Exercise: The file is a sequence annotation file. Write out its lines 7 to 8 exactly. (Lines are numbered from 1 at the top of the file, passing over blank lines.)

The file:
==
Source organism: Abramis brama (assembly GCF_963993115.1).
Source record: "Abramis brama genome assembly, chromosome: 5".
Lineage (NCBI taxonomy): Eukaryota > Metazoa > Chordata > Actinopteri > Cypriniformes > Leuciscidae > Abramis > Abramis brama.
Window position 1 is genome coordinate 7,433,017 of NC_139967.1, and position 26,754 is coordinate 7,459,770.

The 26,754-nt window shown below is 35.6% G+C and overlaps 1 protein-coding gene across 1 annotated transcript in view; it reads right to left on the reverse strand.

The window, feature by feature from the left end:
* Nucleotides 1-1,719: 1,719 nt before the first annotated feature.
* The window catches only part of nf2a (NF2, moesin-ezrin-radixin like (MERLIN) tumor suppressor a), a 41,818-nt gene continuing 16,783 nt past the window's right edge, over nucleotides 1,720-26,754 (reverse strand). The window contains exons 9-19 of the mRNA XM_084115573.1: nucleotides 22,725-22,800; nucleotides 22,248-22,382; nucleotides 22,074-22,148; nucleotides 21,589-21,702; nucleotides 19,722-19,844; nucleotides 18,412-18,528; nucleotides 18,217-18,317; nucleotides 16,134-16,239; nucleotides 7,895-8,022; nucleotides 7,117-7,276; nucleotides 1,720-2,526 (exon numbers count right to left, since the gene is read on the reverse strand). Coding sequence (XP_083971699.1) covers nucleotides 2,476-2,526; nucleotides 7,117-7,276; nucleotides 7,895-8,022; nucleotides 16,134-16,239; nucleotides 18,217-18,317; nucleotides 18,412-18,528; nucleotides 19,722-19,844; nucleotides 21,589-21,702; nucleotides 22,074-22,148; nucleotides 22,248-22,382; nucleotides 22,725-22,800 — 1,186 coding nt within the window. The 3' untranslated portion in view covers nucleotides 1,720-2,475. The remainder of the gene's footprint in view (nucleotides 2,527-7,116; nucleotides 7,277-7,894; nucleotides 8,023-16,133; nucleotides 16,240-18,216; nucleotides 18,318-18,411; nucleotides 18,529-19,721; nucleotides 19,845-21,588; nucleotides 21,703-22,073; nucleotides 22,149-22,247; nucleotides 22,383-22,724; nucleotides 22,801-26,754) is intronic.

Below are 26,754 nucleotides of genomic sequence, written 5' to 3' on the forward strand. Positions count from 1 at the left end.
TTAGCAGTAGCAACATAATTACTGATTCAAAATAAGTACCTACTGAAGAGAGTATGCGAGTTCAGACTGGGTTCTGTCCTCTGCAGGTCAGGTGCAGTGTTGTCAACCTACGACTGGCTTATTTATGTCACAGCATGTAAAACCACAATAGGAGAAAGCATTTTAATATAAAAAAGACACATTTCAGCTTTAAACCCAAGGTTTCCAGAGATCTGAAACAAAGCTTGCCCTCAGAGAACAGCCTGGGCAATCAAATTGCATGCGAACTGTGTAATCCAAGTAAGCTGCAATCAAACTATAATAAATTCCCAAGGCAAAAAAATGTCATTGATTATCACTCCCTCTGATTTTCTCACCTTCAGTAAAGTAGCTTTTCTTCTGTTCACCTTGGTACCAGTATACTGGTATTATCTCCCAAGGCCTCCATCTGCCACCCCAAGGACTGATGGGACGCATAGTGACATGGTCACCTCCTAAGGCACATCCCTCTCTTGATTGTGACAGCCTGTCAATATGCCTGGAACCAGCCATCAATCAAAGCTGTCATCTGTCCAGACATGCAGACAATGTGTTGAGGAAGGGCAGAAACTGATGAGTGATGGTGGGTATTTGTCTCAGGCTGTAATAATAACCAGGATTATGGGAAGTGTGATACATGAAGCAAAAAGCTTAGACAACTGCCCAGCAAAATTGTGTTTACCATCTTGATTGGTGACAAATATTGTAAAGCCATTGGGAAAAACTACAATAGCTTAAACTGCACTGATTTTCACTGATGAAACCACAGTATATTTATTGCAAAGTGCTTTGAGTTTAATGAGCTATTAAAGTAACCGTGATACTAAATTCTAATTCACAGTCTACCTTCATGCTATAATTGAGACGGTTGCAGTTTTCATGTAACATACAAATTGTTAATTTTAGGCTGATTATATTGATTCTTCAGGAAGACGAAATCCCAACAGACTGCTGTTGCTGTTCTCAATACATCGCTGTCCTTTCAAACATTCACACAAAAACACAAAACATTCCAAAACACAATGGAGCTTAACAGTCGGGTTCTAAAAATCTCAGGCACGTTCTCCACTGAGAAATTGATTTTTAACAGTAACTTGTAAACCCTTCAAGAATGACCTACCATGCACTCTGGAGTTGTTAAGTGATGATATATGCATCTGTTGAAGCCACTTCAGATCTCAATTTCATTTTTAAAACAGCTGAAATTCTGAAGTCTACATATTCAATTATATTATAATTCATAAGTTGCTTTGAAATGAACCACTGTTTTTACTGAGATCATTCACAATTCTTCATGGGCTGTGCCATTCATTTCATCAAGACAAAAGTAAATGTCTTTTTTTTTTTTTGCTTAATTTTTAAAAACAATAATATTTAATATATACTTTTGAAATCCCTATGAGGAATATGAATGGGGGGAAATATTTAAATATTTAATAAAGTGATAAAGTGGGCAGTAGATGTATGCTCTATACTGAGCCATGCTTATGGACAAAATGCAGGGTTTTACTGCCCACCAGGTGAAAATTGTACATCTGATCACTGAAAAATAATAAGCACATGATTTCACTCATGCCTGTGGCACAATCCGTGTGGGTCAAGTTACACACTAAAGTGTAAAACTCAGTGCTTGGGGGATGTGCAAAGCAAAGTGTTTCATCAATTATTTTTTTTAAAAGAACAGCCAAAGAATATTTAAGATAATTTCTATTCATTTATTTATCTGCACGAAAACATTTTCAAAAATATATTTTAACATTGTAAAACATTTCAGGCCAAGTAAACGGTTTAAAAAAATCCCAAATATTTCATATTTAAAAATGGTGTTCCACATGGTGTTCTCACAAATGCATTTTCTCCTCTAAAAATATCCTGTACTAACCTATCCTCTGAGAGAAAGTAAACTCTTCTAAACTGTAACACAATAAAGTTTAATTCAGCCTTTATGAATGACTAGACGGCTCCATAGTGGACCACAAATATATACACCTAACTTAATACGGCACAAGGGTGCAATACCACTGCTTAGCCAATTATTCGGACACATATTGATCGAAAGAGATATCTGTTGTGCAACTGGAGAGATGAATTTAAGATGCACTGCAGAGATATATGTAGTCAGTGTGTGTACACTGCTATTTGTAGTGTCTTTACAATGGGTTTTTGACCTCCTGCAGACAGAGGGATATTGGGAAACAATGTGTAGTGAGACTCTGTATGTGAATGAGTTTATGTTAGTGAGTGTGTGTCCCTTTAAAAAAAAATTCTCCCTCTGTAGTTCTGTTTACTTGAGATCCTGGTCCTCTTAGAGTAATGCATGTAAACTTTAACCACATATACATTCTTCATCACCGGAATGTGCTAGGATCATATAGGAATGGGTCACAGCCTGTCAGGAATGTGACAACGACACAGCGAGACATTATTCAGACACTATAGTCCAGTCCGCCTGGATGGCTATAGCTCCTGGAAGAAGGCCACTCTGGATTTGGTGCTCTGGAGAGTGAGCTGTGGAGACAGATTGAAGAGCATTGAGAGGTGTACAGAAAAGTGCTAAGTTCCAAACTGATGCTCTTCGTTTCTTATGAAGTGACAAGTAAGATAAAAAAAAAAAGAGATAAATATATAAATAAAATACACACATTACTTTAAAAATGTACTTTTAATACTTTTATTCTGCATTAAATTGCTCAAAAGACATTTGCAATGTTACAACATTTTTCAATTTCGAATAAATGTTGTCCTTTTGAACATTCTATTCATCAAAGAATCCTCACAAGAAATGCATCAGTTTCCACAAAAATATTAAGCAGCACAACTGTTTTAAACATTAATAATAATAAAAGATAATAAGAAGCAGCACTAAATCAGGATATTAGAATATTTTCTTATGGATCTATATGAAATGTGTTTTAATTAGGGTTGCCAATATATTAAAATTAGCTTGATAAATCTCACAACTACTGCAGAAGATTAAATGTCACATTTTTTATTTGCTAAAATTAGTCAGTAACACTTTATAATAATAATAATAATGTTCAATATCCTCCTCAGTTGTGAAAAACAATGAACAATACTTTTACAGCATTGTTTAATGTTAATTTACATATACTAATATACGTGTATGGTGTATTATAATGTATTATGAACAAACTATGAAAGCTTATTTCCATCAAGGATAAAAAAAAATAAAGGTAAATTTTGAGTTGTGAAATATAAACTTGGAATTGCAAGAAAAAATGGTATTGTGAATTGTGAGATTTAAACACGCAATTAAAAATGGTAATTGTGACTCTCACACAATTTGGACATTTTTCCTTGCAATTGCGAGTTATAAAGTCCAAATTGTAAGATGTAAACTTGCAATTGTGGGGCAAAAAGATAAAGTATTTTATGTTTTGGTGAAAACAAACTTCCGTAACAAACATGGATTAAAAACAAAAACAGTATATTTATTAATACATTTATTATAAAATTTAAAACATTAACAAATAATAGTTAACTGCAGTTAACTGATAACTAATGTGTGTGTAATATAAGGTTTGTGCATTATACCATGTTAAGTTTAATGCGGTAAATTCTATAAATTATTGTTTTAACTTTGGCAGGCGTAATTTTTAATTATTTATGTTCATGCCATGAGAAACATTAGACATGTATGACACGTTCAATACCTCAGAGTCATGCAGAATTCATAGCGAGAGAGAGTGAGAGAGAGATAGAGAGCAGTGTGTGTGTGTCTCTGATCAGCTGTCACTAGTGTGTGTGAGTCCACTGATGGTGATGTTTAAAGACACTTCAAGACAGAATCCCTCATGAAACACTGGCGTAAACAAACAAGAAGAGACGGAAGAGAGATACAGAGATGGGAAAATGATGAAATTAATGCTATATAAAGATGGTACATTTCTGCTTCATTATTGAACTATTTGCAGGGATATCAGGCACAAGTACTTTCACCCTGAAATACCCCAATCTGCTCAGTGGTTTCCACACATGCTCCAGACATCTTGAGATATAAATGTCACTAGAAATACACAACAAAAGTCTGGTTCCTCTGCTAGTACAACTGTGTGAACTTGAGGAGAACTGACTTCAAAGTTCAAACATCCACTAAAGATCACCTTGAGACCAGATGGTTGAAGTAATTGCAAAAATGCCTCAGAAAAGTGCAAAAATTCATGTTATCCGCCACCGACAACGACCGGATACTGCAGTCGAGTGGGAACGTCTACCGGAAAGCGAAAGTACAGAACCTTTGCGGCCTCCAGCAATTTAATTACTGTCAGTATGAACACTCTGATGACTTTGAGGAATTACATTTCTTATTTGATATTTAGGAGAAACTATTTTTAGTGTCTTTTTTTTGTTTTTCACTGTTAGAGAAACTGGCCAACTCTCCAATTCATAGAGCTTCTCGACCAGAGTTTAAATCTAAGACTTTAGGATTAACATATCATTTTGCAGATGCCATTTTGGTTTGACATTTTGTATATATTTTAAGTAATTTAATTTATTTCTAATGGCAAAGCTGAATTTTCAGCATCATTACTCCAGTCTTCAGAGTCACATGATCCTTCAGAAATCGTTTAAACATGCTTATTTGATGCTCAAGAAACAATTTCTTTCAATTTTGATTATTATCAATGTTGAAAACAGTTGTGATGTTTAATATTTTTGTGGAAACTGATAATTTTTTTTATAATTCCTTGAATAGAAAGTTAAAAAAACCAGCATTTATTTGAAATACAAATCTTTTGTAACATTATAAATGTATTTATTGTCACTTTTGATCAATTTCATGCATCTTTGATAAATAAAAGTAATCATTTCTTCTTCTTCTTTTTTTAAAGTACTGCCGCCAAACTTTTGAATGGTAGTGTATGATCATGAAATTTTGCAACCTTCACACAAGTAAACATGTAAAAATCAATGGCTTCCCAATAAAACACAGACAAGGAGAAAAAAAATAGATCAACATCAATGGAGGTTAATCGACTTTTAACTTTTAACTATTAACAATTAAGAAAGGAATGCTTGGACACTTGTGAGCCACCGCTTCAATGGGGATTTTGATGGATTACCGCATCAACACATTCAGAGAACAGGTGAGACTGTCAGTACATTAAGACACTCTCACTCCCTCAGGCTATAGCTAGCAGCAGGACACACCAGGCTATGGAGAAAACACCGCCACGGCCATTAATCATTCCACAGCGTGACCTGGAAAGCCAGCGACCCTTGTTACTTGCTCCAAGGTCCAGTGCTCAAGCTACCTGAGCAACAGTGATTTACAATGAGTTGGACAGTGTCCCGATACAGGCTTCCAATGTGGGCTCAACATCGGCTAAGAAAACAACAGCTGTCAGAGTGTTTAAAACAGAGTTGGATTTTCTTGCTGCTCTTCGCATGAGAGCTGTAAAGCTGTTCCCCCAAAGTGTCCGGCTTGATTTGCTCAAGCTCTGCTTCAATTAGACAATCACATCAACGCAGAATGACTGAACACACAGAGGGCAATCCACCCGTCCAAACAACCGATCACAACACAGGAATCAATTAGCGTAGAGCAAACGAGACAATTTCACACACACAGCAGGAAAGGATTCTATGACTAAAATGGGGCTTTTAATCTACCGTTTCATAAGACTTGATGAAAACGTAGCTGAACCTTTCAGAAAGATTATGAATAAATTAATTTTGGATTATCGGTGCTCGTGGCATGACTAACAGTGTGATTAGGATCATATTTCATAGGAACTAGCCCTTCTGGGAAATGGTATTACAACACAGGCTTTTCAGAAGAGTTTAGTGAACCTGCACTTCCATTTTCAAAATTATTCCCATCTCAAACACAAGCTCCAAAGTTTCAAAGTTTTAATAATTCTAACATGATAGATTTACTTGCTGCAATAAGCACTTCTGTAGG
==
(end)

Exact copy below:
* Nucleotides 1-1,719: 1,719 nt before the first annotated feature.
* The window catches only part of nf2a (NF2, moesin-ezrin-radixin like (MERLIN) tumor suppressor a), a 41,818-nt gene continuing 16,783 nt past the window's right edge, over nucleotides 1,720-26,754 (reverse strand). The window contains exons 9-19 of the mRNA XM_084115573.1: nucleotides 22,725-22,800; nucleotides 22,248-22,382; nucleotides 22,074-22,148; nucleotides 21,589-21,702; nucleotides 19,722-19,844; nucleotides 18,412-18,528; nucleotides 18,217-18,317; nucleotides 16,134-16,239; nucleotides 7,895-8,022; nucleotides 7,117-7,276; nucleotides 1,720-2,526 (exon numbers count right to left, since the gene is read on the reverse strand). Coding sequence (XP_083971699.1) covers nucleotides 2,476-2,526; nucleotides 7,117-7,276; nucleotides 7,895-8,022; nucleotides 16,134-16,239; nucleotides 18,217-18,317; nucleotides 18,412-18,528; nucleotides 19,722-19,844; nucleotides 21,589-21,702; nucleotides 22,074-22,148; nucleotides 22,248-22,382; nucleotides 22,725-22,800 — 1,186 coding nt within the window. The 3' untranslated portion in view covers nucleotides 1,720-2,475. The remainder of the gene's footprint in view (nucleotides 2,527-7,116; nucleotides 7,277-7,894; nucleotides 8,023-16,133; nucleotides 16,240-18,216; nucleotides 18,318-18,411; nucleotides 18,529-19,721; nucleotides 19,845-21,588; nucleotides 21,703-22,073; nucleotides 22,149-22,247; nucleotides 22,383-22,724; nucleotides 22,801-26,754) is intronic.